Patricia Racette

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“In her role and house debut, Patricia Racette stood out from a strong cast. Her experience both in Puccini and in American contemporary opera makes her an ideal choice for the poignant role of Anna Maurrant. A superb actress, she wore with touching naturalism the tragic veil that clouds the character from the first bars. There is something warmly sympathetic in her timbre, beautiful and polished in the centre, although the sound tends to open in the passagio. She was truly moving in the long and inspired "Somehow I Never Could Believe”, a perfect example of how Weill combines Puccinian modulation and instrumentation with the conversational phrasing that was to define American operas in the 20th century.”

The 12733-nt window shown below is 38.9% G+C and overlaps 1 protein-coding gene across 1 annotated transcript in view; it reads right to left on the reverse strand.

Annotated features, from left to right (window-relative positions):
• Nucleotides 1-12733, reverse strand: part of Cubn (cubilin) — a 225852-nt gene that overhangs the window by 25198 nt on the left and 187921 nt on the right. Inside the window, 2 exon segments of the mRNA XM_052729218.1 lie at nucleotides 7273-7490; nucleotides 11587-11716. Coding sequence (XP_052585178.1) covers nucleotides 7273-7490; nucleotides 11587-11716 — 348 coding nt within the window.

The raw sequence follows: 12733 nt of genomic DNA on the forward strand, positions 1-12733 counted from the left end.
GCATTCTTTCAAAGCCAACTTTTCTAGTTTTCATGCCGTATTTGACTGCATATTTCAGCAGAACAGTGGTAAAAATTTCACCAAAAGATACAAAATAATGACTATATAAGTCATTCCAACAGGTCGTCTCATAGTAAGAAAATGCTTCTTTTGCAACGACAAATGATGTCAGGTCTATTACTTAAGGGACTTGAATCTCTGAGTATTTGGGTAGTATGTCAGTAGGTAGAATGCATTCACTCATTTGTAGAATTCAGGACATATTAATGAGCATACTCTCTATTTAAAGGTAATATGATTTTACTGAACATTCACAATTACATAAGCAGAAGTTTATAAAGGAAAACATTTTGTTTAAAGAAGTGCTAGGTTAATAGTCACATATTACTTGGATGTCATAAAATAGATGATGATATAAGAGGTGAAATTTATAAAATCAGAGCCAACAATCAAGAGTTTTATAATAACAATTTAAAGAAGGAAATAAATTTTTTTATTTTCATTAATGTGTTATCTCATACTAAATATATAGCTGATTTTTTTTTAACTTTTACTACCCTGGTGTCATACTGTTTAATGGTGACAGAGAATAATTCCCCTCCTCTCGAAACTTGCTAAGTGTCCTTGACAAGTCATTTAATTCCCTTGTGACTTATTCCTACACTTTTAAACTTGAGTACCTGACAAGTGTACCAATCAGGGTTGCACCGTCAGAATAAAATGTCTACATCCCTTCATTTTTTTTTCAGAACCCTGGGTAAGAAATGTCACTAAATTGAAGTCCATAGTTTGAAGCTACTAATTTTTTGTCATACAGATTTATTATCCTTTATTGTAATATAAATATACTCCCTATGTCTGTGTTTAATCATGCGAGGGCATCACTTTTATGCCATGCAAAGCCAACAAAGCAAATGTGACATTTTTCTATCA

Fernando Remiro, Bachtrack, 16 febbraio 2018

 “Sicuramente da segnalare una Patricia Racette incisiva e drammatica nel ruolo di Anna Maurrant “

Fabio Zannoni, Il Giornale della Musica, 19 febbraio 2018


“Soprano Patricia Racette gave a thrilling portrayal of Princess Salome, embracing in her own way the most outrageous aspects of the role, and was supported by a strong cast… Racette created a brilliantly textured picture of Salome, both privileged by rank and oppressed by the world she lives in. Her curiosity with Jochanaan grows by steps to fascination and obsession. …The soprano sang with ample power, and would no doubt have been able to ride over a louder orchestra. She encompassed the part’s wide range, including the demanding lowest register, and also had the nuance to vocally color insinuation, charm and ecstasy.”